Phillip Island Honey - Busy Bees!

Where would the world be without bees? Their importance to our food supply is immense. Do you know that one out of every three mouthfuls we eat is grown because of the work of bees?

Apiarist David Severino and his tubs and jars of Phillip Island Honey are a common sight at weekend markets.

Bee hives in the bush at Phillip Island

You may have seen a collection of white boxes in paddocks around the island – these are some of his hives.

Victoria has large tracts of native forests (36% of the state) so David also takes hives further afield - to nearby Gippsland plus other parts of Victoria.

Phillip Island Honey has several “flavours”, depending on the vegetation near the hives. Honey can vary markedly in colour and taste. Taste can range from mellow to very strong, while colour can range from a pale straw colour to very dark brown.

One of the more common varieties is yellow box from Eucalyptus melliodora – considered the best native tree for honey production.

Manuka honey – from tea tree – has a strong taste and is said to contain anti-bacterial properties.

Other varieties can come from coastal banksia, grey box, black box, red gum, stringybark, messmate and many other eucalypts as well as flora - garden and wild.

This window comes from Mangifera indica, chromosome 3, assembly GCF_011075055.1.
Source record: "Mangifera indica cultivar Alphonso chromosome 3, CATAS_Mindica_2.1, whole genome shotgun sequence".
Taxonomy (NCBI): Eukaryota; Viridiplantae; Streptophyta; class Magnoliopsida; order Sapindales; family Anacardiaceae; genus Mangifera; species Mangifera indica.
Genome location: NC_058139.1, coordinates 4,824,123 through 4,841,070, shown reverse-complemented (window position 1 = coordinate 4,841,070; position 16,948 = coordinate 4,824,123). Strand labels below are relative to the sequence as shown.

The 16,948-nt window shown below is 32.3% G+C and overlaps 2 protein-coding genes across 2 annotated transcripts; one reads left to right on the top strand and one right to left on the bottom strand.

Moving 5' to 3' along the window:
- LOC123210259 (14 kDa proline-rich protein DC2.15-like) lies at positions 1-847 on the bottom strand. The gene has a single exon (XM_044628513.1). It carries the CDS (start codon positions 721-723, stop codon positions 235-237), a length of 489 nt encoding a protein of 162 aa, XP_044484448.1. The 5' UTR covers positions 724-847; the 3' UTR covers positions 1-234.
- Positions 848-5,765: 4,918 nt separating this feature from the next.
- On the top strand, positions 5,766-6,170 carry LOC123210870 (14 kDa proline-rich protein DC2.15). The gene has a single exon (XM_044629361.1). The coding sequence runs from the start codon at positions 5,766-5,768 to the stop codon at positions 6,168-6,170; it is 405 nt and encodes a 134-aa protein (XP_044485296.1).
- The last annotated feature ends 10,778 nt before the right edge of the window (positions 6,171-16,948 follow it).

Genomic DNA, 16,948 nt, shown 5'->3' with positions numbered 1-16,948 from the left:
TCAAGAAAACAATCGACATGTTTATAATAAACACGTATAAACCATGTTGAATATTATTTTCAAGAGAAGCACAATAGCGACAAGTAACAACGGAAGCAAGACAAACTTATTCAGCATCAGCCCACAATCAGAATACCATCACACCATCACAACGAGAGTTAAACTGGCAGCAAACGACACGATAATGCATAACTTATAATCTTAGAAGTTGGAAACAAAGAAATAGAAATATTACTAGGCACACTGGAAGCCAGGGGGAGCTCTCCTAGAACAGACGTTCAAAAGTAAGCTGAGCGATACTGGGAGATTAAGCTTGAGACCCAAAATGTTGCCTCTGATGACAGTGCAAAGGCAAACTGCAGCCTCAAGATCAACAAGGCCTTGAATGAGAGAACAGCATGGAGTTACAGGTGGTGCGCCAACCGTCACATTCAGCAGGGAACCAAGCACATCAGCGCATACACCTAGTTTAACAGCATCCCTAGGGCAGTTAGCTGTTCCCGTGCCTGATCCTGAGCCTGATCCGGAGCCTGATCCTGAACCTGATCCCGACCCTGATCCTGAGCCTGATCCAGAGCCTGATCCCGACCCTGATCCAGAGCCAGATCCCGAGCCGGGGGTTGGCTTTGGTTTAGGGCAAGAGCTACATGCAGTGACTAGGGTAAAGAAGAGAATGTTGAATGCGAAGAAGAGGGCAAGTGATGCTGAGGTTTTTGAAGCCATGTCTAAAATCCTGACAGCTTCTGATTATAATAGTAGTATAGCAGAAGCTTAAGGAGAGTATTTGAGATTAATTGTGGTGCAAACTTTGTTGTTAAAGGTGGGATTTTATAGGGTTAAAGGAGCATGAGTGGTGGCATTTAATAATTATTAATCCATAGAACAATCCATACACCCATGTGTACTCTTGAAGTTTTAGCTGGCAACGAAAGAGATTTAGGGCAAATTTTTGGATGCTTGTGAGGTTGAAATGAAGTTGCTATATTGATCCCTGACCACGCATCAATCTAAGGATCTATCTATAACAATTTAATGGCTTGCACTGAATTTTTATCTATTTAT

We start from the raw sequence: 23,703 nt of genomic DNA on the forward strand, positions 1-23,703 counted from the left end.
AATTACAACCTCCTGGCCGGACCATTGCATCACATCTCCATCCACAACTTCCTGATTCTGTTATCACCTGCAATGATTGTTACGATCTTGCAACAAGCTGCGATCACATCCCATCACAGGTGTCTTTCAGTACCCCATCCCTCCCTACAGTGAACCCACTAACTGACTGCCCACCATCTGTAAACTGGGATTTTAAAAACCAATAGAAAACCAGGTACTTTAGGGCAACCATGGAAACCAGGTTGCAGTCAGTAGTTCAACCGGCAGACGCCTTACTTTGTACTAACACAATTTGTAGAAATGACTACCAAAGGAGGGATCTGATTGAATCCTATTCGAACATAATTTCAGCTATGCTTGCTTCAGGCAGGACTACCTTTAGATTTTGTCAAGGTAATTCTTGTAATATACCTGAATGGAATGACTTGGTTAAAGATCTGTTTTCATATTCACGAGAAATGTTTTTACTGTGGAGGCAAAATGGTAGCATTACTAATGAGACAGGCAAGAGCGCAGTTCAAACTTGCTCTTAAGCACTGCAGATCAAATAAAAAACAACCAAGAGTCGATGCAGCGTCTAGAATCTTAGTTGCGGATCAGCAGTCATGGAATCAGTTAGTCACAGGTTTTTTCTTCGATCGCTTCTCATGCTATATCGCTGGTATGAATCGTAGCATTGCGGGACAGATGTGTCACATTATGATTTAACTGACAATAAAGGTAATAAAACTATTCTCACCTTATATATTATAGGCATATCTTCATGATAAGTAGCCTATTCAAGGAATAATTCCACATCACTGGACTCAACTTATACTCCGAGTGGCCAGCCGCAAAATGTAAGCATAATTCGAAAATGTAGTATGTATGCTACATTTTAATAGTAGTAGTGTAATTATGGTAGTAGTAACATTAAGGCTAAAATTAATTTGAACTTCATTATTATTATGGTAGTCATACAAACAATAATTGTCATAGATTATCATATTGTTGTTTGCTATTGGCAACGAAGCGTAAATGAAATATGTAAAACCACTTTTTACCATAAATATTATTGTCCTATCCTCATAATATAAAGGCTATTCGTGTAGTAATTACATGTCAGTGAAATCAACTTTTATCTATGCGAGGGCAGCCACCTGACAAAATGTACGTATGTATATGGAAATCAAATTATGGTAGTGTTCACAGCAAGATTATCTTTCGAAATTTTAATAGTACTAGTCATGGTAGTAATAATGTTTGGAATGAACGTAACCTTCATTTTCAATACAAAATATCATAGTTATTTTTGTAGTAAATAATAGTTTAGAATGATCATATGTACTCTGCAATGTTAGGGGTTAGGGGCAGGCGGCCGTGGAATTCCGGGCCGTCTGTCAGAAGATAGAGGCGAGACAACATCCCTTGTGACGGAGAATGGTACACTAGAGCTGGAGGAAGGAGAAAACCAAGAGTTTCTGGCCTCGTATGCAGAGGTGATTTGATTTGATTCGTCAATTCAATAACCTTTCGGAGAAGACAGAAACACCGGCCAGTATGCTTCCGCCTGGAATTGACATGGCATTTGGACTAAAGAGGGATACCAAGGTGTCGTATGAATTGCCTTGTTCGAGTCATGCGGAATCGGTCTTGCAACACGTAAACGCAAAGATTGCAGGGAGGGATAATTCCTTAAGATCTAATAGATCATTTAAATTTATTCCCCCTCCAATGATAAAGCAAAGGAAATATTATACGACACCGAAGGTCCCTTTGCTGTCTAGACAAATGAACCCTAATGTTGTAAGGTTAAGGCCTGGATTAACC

Honey selection at the market

David offers services such as hive removal if you suspect you have a beehive that needs removing. This happened to us as we thought we had bees on a flight path to under our house, only for David to discover they were European wasps! Ouch!

About Bees

Australian native bees tend to be solitary and not live in colonies, hence the introduction of European bees (apis mellifera) in 1822. They arrived from Cork, Ireland aboard the “Isabella” – a very unusual cargo!

Hives can average around an amazing 60,000 bees and produce around 60kg of honey annually – that’s certainly makes the saying “busy bees” understandable!

Bees fly up to an 8 kilometre radius from the colony.

The honey-making process starts with bees collecting pollen and nectar from vegetation and transforming it into honey. It is stored in honeycomb in the colony. For collection, the wax capping is removed and the frames spun to remove honey. After filtering through a fine strainer to remove wax particles and bee bits, it is bottled.


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